UK Married Couples May Claim £252 Tax Break and over £1,000 Lump Sum – Check Your Eligibility

November 13, 2023
4 min

In the United Kingdom, married couples and civil partners can benefit from a significant financial boost by claiming the Marriage Allowance. This tax break can reduce your tax bill by £252 per year but also offers the possibility of a lump sum payment of up to £1,000. 

In this article, we will guide you through the details of the Marriage Allowance, eligibility criteria, and how to check if you qualify for this financial perk.

What is Marriage Allowance?

The Marriage Allowance is a tax relief scheme by the UK government to help married couples or civil partners save money by allowing the lower or non-earner to reduce the tax their partner pays. It allows one partner to transfer a portion of their unused personal allowance to their spouse or civil partner, reducing their overall tax liability.

In essence, most individuals in the UK have a Personal Allowance, which typically amounts to £12,570 – the income threshold on which they are not required to pay taxes. The Marriage Allowance allows the partner with the lower income to transfer up to £1,260 of their Personal Allowance to their husband, wife, or civil partner. By doing so, they can effectively reduce their partner's tax bill by up to £252 annually (April 6 to April 5 of the next year).

Furthermore, for eligible couples, there's an additional benefit to the Marriage Allowance. They have the option to backdate their claim for the previous four tax years. This means they can receive a lump-sum payment exceeding £1,000, providing them with a significant financial boost.

couple sitting with london view in the background

Eligibility Criteria for Marriage Allowance

To be eligible for the Marriage Allowance, there are certain criteria that both you and your partner must meet:

  • Marriage or Civil Partnership: You must be married or in a civil partnership recognized by the UK government.
  • Income Levels: The partner transferring their allowance (the 'donor') must have an annual income below the Personal Allowance threshold, which is £12,570 for the tax year 2022/23. The recipient must have an income between £12,571 and £50,270 for the same tax year.
  • Tax Rate: The recipient partner should be a basic rate taxpayer. This means they are liable to pay tax at the basic rate (20%) rather than the higher rate or additional rate.
  • Residency: Both you and your partner should be living in the UK. If either of you lives abroad, you won't be eligible for the Marriage Allowance.

In Scotland, your partner must pay the starter, basic, or intermediate rate of income tax, typically indicating an income range between £12,571 and £43,662.

It's worth mentioning that your application for the Marriage Allowance won't be affected if you or your partner are currently receiving a pension or living abroad, provided you are still eligible for a Personal Allowance. But if either you or your partner were born before 6 April 1935, you might want to apply for the Married Couple’s Allowance instead. However, you cannot claim both Marriage Allowance and Married Couple’s Allowance simultaneously.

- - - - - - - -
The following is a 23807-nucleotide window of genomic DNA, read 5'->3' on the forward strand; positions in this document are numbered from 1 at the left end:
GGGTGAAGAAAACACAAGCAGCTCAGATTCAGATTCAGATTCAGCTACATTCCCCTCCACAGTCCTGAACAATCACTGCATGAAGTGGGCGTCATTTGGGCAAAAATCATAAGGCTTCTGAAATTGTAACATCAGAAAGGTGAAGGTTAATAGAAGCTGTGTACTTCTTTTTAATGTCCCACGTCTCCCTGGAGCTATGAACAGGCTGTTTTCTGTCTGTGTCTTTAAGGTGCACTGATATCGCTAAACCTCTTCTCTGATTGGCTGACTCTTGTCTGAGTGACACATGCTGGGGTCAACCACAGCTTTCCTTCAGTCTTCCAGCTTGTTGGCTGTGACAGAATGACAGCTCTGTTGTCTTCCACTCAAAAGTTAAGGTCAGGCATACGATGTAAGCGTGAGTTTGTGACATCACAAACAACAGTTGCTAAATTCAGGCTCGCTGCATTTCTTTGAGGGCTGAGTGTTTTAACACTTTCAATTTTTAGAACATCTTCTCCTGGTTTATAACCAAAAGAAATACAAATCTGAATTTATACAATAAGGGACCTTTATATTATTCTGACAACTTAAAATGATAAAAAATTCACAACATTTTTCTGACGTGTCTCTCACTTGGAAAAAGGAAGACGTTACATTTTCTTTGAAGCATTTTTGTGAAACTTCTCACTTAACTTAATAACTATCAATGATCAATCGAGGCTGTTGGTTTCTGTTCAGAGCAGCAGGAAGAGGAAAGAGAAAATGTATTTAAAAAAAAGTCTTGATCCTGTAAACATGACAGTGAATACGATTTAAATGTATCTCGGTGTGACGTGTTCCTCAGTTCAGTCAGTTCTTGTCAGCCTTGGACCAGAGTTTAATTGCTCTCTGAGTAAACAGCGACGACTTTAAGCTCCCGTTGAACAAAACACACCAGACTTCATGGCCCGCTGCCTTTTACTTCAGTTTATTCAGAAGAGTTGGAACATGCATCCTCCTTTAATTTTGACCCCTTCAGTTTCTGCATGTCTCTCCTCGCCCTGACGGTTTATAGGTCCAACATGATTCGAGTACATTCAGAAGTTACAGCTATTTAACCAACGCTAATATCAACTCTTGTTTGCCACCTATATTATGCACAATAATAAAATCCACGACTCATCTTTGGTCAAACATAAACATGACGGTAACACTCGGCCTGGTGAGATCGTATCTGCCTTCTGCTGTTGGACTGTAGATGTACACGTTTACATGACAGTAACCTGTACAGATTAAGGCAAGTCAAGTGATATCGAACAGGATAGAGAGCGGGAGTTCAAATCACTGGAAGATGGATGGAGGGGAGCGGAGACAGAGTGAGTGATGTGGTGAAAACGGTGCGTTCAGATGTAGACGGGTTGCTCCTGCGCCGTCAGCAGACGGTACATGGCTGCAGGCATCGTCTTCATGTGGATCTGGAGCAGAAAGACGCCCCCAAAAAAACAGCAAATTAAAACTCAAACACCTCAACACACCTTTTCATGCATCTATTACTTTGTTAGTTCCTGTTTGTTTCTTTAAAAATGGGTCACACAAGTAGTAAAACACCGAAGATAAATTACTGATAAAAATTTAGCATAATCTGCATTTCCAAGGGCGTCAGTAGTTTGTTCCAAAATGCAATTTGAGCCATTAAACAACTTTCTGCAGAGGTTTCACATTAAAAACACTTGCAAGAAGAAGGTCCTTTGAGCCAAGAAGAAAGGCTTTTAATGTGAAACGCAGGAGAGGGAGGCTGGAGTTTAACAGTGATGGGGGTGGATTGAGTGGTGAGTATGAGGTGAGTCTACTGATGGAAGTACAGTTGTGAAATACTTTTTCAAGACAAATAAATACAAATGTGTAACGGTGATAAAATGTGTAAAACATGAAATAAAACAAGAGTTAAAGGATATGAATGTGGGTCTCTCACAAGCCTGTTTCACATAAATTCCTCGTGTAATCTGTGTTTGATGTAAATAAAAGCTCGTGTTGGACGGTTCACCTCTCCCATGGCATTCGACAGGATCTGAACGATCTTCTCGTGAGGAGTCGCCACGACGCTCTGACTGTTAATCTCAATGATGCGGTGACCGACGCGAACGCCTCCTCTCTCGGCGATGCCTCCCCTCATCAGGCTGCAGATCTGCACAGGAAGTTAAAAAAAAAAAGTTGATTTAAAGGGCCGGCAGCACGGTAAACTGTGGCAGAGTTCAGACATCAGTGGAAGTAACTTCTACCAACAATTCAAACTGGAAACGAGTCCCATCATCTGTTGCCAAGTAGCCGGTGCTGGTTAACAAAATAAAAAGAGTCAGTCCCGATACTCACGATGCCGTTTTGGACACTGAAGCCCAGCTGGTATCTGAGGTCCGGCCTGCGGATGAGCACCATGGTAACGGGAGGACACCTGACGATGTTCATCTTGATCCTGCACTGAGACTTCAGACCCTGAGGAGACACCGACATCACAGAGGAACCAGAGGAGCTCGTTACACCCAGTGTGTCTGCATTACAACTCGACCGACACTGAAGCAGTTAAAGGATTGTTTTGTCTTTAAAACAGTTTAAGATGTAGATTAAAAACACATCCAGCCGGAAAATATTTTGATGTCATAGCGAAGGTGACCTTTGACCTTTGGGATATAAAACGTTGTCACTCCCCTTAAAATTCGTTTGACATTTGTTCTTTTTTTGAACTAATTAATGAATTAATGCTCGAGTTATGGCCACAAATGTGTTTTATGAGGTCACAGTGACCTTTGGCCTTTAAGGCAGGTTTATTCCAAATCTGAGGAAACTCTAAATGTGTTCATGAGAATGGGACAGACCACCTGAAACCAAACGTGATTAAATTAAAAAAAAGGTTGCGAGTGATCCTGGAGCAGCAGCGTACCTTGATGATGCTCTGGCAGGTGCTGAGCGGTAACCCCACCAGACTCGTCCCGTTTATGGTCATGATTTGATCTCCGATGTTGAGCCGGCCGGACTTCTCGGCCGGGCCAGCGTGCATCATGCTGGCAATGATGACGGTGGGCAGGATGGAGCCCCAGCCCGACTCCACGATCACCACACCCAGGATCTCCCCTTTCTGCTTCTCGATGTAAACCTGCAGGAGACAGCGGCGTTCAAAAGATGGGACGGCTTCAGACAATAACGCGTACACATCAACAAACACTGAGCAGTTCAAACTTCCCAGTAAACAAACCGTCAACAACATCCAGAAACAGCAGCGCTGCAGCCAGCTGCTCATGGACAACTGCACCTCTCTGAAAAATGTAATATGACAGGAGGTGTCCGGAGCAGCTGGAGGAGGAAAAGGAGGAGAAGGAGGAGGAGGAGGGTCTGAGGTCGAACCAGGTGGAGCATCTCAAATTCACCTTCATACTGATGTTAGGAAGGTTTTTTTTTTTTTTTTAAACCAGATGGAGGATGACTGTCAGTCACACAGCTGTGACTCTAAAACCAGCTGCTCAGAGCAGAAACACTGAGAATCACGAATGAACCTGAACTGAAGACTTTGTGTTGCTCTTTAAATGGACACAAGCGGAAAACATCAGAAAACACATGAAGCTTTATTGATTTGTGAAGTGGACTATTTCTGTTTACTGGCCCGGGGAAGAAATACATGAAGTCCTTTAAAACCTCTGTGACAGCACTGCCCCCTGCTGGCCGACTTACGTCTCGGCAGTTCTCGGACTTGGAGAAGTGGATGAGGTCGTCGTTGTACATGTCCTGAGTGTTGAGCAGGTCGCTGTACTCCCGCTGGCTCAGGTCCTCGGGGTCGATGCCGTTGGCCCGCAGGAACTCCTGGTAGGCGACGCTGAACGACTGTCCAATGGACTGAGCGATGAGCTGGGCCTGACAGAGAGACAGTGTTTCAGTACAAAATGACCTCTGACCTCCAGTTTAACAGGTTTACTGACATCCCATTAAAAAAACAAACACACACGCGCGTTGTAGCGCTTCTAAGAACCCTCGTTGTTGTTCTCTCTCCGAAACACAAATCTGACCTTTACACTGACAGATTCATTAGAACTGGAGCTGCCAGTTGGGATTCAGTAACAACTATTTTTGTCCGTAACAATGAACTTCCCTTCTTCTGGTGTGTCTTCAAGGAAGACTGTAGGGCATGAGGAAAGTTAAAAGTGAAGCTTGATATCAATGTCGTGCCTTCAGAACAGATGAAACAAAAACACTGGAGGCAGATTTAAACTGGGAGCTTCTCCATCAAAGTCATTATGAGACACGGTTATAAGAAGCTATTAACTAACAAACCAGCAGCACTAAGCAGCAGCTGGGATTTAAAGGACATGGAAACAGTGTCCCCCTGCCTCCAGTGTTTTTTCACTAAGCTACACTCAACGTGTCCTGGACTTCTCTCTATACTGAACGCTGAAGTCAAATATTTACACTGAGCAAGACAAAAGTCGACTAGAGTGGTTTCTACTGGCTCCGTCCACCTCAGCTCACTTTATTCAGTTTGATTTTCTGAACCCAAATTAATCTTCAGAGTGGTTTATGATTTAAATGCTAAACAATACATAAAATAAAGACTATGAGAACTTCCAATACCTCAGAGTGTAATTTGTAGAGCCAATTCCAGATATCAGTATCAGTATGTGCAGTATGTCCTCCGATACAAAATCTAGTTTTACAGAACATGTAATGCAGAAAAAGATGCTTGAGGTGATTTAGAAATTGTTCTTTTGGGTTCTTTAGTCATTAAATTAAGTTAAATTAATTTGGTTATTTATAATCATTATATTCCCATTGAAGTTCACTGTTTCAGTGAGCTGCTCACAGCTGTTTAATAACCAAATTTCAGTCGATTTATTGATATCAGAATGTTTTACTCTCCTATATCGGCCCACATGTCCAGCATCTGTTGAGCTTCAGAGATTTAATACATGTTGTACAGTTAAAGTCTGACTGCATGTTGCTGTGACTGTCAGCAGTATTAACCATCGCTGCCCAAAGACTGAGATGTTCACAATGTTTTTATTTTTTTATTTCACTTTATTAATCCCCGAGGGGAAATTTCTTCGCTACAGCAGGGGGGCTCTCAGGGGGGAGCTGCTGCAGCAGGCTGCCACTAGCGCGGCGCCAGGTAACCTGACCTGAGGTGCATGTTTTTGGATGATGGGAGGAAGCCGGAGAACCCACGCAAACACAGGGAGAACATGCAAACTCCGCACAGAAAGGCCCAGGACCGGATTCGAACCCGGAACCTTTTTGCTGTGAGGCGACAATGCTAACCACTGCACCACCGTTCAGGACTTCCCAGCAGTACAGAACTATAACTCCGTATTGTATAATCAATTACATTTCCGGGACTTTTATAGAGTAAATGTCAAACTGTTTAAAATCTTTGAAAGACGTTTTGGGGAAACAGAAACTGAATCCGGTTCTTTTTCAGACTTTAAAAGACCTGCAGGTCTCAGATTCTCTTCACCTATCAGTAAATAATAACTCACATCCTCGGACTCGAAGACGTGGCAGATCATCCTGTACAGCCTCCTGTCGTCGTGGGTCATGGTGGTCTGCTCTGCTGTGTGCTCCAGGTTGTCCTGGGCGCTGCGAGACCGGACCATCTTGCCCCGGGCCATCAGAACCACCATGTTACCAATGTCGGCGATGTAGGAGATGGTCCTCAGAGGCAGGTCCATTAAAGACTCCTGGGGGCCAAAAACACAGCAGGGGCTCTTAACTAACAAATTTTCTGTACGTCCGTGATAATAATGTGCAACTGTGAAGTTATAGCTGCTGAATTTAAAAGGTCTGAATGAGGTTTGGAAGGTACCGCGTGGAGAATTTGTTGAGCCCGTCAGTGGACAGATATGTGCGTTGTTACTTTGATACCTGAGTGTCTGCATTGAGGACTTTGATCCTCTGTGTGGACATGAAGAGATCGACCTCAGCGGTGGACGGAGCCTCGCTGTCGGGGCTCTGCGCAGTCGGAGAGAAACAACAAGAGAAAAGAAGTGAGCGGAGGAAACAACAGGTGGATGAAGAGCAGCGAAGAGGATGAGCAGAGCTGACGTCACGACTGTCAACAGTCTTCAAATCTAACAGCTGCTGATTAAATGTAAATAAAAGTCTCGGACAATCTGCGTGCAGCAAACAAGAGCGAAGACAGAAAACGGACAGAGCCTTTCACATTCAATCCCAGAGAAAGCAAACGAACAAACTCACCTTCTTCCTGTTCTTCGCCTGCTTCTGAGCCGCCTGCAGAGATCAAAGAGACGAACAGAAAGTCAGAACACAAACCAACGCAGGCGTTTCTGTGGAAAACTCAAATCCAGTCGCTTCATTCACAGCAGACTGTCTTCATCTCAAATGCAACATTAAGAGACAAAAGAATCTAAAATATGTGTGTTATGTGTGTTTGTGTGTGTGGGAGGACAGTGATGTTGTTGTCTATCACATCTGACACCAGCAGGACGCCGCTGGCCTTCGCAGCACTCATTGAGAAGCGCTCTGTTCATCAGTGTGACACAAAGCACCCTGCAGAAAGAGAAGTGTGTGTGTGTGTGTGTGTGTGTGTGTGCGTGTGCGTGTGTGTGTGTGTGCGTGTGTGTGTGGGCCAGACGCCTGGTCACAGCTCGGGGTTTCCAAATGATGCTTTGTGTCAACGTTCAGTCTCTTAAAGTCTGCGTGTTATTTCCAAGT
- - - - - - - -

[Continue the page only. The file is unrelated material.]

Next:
pounds money from the UK

How to Apply

Before applying, it's essential to confirm that you meet the eligibility criteria mentioned earlier. Use the eligibility checker on the HMRC’s Marriage Allowance calculator to do this.

If you meet the requirements, you can apply online through the government's official website. You'll need some essential information, such as your National Insurance number and proof of identity.

Once approved, the partner transferring their allowance will receive a reduced tax bill for the current tax year. In addition to the annual reduction of £252, there's also the potential for a lump sum payment of more than £1,000.

Other Tax Benefits of Marriage in the UK

In addition to the Marriage Allowance, there are several other tax benefits to consider when you tie the knot in the UK. Here's a quick overview of some of these benefits:

  • Inheritance Tax (IHT): When one partner passes away, assets and property left to the surviving spouse are typically exempt from Inheritance Tax. This can provide significant financial relief to the surviving spouse and their family. 
  • Capital Gains Tax (CGT) Advice: Married couples can efficiently manage their Capital Gains Tax allowances by transferring assets between spouses without incurring Capital Gains Tax. This can lead to tax savings when managing investments and assets. 
  • Married Couple's Allowance: Couples where at least one partner was born before April 6, 1935, may be eligible for the Married Couple's Allowance, providing additional tax relief for the older partner.
  • Reduced Income Tax: When one spouse or partner pays tax at a lower rate than the other, it becomes advantageous to consider redistributing assets to be owned by the lower-earning spouse. This strategy can help optimize available allowances and potentially lead to lower tax rates.
  • Pensions: For married couples and civil partners who hold final salary pension schemes, the surviving spouse typically receives survivor benefits based on the final salary pension built up by their partner. However, these benefits may not apply to couples living together. The rules for survivor benefits vary between pension schemes, with some limiting payments to financially dependent individuals or allowing partner nomination.

These tax benefits can vary based on individual circumstances, such as income, assets, and residency status. Therefore, it's advisable that married couples should seek professional advice from a tax expert or financial advisor to maximize these opportunities and ensure compliance with tax regulations.

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